• [0064]
    It will be appreciated that structural and material variations of the optic 102 as compared to the illustrated embodiment of FIGS. 2-4 are include herein. For example, the extended focus mask 120 may be disposed on the anterior surface 104, while the multifocal pattern 118 may be disposed on the posterior surface 106. Alternatively, the multifocal pattern 118 and the mask 120 may be combined onto a single surface 104 or 106. Furthermore, the multifocal pattern 118 may be replaced with or supplemented by a refractive multifocal pattern. Also, the extended low-add diffractive mask 120 illustrated in FIGS. 2-4 may be replaced by or combined with another type of pattern or mask that is selected to provide an extended depth of focus to one or more of the foci produced by the multifocal pattern 118. In certain embodiments, at least one of the surfaces 104, 106 comprises a diffractive pattern that is apodized or is otherwise configured to provide an optical performance and/or depth of focus that varies with a subject's pupil size or varying light conditions, for example, as discussed by Lee et al. in U.S. Pat. No. 5,699,142. In addition, structural and/or material characteristics of the optic 102 may be configured to reduce, compensate for, or eliminate aberrations produced by the optic itself, the cornea, the eye, or the combination of the optic with the cornea or eye. For example, at least one of the surfaces of the optic 102 may be aspheric and configured to reduce, compensate for, or eliminate a spherical aberration (e.g., have an negative spherical aberration that reduces, compensates for, or eliminates a positive spherical aberration of a cornea or eye). Additionally or alternatively, the materials and/or a diffraction grating on one or both surfaces of the optic 102 may be selected to reduce, compensate for, or eliminate chromatic aberration (e.g., produced by the optic itself, the cornea, the eye, or the combination of the optic with the cornea or eye).
  • [0065]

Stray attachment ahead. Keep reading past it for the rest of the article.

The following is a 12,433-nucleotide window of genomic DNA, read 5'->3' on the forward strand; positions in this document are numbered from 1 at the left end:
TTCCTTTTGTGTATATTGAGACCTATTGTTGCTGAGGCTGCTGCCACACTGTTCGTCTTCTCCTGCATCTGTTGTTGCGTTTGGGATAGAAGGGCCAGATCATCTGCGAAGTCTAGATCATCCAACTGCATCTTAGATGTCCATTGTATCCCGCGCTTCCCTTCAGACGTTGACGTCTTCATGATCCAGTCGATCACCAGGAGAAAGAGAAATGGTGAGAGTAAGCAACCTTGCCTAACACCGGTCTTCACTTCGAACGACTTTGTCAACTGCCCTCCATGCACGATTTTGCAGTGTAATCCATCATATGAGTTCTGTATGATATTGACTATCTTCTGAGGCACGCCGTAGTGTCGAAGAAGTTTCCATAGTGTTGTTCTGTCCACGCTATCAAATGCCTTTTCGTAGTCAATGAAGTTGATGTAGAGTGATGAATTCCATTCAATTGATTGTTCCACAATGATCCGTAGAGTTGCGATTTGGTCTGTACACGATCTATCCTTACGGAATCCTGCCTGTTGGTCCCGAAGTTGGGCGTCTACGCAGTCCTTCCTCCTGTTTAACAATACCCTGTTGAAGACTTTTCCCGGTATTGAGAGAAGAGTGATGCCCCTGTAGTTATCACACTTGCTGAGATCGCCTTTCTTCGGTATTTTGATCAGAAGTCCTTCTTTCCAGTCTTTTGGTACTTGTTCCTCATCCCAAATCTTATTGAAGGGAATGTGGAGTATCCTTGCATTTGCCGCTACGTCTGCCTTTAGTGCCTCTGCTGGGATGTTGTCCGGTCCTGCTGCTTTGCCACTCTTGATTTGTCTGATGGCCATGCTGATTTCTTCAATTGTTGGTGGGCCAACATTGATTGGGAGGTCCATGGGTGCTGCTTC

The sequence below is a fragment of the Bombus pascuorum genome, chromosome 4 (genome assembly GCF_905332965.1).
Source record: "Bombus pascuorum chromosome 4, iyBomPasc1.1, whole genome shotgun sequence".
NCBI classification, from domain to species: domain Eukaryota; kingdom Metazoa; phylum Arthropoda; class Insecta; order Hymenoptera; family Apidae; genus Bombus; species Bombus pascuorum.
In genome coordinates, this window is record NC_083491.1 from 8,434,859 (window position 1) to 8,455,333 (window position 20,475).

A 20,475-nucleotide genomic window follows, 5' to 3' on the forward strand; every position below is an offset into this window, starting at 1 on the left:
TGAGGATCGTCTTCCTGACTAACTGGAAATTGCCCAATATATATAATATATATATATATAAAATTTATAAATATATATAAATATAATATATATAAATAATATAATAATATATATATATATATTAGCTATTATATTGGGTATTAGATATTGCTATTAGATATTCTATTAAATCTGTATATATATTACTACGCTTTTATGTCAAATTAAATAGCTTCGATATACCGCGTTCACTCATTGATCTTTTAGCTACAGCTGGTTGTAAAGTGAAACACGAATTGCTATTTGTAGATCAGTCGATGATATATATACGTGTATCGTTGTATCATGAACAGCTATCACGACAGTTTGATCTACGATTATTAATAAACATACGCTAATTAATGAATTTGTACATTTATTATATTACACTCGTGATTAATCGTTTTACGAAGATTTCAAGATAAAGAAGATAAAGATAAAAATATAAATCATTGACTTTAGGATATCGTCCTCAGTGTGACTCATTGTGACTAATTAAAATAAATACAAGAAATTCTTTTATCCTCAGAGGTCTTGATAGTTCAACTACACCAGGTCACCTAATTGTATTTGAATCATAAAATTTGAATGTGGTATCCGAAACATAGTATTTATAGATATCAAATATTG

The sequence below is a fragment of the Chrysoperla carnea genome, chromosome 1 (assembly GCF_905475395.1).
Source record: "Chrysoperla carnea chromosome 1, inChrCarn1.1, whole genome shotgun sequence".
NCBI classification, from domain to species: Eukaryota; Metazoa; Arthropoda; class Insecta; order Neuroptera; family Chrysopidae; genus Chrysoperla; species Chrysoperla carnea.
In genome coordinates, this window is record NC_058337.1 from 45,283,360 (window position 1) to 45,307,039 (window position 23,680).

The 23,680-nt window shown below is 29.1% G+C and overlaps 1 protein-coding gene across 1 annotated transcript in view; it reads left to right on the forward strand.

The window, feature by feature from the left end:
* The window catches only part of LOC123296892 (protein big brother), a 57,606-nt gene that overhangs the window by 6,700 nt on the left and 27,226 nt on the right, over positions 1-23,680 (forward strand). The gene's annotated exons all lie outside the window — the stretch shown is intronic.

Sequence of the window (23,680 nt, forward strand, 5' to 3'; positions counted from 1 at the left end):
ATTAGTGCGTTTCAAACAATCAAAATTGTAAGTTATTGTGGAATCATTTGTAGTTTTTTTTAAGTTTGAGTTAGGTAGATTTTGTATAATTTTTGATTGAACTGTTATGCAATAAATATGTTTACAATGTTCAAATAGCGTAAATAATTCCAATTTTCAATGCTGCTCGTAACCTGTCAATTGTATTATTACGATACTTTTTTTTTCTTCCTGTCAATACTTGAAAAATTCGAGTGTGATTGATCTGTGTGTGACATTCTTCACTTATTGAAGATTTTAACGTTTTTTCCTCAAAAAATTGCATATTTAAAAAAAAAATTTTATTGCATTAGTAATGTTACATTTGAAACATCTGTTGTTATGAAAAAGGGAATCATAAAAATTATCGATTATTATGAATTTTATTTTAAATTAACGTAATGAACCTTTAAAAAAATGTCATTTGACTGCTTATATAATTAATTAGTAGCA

Referring to FIGS. 7-9, in certain embodiments, an intraocular lens 200 comprises an optic 202 including an extended focus mask that is in the form of a phase-affecting, non-diffractive mask 220. Examples of such non-diffractive masks are disclosed by Zalevsky in U.S. Pat. No. 7,061,693, which is herein incorporated by reference in its entirety. The optic 202 has a clear aperture 212 that is disposed about a central axis or optical axis OA. The optic 202 includes an anterior surface 204 having an anterior shape or base curvature 214 and an opposing posterior surface 206 having a posterior shape or base curvature 216. The non-diffractive mask 220 is disposed on, added to, or combined with the posterior shape 216 so as to increase a depth of focus of at least one focus of the optic 202. The optic 202 may include a multifocal element or pattern 218 that is disposed on, added to, or combined with the posterior shape 216. The first and second surfaces 204, 206 together provide a base power and an add power.
  • [0066]
    The phase-affecting, non-diffractive mask is configured in accordance with the parameters of the optic 202, i.e., its effective aperture and optionally also the optical power distribution and/or focal length. The mask 220 may be implemented integral with the optic 202, for example, as a pattern on the lens surface. Alternatively, the mask 220 may be a separate element attached to the optic 202 or located close thereto. Generally, the mask 220 is configured as a phase-only binary mask; however, the mask 220 may be configured as a phase and amplitude mask.
  • [0067]